“We [who practice nonviolent direct action] are not the creators of tension. We merely bring to the surface the hidden tension that is already alive. We bring it out into the open, where it can be seen and dealt with. Like a boil that can never be cured so long as it is covered up but must be opened with all its ugliness to the natural medicines of air and light, injustice must be exposed, with all the tension its exposure creates, to the light of human conscience and the air of national opinion before it can be cured.“— Martin Luther King, Jr. Letter from a Birmingham Jail
The past few years have seen countless instances of police shootings of black people followed by protests, anger, and despair: from Charlotte to Chicago to San Francisco to Ferguson and everywhere in between it seems that hardly a week has gone by without another unarmed person of color shot to death by police officers. Unfortunately, this is but the tip of the iceberg. For every shooting there are tens of thousands of instances of people of color being “stopped and frisked,” pulled over, arrested, and harassed for no reason other than that they are of color. And for every one of these “minor” indignities there are tens thousands of people of color languishing in jails and prisons, under the thumb of the parole system, and awaiting trial. And for every one of those swept up in the criminal justice system–a system that systematically targets minorities–there are at least ten people of color living in segregated neighborhoods with substandard housing, poor air quality, dilapidated schools, no access to parks or financial services or healthy food, and few job opportunities.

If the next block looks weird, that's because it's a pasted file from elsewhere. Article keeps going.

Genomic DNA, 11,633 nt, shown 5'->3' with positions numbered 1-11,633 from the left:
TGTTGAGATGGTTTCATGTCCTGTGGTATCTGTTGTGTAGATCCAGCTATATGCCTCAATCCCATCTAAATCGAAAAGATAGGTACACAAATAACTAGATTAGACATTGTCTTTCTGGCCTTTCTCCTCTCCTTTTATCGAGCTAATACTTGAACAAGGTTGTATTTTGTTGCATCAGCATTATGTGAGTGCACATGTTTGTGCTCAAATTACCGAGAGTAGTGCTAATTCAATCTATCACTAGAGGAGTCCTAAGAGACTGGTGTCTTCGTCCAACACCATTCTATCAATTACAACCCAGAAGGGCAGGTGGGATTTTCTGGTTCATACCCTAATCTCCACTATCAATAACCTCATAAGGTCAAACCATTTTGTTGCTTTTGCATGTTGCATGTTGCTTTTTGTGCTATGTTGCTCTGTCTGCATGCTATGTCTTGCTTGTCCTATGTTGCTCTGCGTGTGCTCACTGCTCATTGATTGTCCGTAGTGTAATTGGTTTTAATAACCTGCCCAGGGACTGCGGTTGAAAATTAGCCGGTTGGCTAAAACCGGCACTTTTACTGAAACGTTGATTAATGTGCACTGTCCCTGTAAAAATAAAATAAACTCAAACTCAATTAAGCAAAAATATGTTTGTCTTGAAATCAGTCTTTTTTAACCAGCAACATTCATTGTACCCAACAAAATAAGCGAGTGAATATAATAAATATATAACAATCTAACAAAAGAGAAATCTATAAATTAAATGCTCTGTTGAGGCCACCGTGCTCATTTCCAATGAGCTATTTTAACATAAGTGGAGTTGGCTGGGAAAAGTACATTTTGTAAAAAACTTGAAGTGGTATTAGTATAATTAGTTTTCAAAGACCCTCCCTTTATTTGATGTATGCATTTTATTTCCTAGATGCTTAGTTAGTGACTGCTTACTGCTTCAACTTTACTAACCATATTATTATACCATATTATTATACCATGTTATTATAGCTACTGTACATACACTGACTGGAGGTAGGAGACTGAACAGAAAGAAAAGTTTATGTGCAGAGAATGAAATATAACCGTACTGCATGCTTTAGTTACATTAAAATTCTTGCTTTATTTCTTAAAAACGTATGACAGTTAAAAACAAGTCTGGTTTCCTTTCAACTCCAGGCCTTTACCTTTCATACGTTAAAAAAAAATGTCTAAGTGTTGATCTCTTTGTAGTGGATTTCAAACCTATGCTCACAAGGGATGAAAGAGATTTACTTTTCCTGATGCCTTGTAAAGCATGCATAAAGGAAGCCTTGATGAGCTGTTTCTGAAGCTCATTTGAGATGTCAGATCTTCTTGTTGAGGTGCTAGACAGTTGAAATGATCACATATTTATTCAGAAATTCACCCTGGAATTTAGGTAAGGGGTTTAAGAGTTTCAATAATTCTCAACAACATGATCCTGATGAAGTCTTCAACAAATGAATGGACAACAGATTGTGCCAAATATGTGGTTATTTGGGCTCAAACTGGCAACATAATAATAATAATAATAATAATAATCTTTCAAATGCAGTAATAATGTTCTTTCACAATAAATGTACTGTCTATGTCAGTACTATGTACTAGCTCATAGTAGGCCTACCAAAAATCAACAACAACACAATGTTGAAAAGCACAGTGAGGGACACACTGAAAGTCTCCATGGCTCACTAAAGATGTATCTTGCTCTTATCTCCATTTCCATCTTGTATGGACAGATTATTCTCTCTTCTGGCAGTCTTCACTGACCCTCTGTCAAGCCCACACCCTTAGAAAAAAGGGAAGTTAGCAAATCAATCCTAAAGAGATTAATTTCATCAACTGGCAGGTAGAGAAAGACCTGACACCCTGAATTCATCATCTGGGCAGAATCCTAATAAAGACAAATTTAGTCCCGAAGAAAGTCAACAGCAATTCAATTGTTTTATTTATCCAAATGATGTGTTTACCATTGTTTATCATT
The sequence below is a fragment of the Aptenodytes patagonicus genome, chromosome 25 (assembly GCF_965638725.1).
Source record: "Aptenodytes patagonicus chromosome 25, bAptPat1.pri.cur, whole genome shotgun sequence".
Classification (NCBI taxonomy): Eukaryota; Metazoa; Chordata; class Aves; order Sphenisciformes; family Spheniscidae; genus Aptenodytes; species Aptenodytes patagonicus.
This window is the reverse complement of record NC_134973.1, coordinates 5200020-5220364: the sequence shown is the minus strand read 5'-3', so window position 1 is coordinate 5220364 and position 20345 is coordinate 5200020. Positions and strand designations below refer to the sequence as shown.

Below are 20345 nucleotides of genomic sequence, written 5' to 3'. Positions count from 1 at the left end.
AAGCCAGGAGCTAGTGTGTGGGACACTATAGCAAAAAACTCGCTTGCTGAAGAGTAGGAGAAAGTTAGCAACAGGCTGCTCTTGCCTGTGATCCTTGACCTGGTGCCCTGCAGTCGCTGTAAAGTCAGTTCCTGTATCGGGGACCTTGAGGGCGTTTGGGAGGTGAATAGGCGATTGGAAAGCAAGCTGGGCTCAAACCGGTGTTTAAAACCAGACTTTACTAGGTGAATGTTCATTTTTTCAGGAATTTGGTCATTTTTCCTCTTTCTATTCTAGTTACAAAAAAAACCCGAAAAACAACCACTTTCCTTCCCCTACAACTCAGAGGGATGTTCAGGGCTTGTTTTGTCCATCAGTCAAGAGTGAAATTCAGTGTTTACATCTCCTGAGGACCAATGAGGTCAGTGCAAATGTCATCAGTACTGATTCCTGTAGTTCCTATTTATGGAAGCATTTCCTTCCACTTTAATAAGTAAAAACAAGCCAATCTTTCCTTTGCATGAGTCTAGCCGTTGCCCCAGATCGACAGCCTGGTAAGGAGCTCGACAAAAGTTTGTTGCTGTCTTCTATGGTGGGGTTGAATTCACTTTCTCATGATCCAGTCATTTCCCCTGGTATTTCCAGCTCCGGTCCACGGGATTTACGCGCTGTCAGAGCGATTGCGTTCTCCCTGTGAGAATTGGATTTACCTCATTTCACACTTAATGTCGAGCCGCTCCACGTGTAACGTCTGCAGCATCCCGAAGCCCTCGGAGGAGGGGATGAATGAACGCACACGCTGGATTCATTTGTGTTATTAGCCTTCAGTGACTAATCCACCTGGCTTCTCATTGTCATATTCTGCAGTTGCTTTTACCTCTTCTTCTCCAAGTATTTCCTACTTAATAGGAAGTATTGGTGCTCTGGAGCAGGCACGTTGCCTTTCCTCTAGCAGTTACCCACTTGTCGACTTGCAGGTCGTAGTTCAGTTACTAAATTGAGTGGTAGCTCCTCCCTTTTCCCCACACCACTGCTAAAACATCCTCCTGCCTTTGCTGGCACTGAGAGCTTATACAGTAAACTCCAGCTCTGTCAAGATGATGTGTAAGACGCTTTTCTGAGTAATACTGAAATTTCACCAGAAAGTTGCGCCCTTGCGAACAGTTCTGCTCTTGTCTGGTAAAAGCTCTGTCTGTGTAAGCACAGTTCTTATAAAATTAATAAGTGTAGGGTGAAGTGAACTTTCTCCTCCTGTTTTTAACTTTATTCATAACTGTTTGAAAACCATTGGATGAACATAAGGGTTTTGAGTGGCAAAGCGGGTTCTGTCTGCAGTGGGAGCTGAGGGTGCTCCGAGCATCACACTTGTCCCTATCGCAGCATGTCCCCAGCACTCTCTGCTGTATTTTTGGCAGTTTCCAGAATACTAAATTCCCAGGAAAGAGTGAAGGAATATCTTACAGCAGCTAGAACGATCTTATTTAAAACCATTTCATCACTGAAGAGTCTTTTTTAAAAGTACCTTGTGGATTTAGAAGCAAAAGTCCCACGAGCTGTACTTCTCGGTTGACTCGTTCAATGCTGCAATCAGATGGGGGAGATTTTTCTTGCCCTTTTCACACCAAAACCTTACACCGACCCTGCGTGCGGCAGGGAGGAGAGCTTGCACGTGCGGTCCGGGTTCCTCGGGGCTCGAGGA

The real tragedy is that only the shootings make it on the news. Only the shootings are exposed “to the light of human conscience and the air of national opinion…” So while police are increasingly wearing body cameras and communities are attempting to take a different approach to policing, the fact that America has 25% of the world’s prison population–and that the majority of that population consists of people of color–is all-but-ignored.
It is no secret that much of the success of the Civil Rights movement that started in the ’40s and continued into the mid-sixties was due to the very public nature of the iniquity: it was hard to ignore lynchings, shootings, dog attacks, and police beatings. I don’t know if somewhere along the way some “brilliant” racist figured it out, or if it happened by accident, but the more racism was swept into the shadows the more it could thrive without question. The root causes of continued racial inequality (African American families have just 1/10th the wealth of the average white family, for instance), have gone unaddressed. Joblessness, low-quality schools, lack of access to equitable financial services and healthy food are just some of the injustices that have to be rectified before we can even pretend to be working toward a more just society.
I don’t know how one would dramatize mass incarceration. Those in jail due to crimes (even though they are almost always for things like smoking a few grams of marijuana) are far less sympathetic to Americans to those who voluntarily are thrown into jail as a result of protest. And even then, many Americans view protestors as little more than a nuisance (“How dare you inconvenience my commute to protest black people being shot to death in the streets!”). In short, millions of people behind bars don’t make for good TV. As a result, their stories are left untold.
Racism is so deeply entrenched in American society that it’s hard to look somewhere without finding it. Wherever people of color come up against authority–big banks, public school districts, slumlords, utility companies, police, the justice system–they are exploited or ignored. What lurks in the shadows is far more insidious than the act of hate that casts those shadows. So long as we fail to find a light bright enough to illuminate the entire nation we will fail to account for, and properly address, America’s original sin of slavery, violence against native people and women, and social and economic exploitation of minorities. I am heartened and inspired by the work Black Lives Matter is doing to build and direct that light; we need more people to get engaged in the movement so that, working together, we can finally make things right.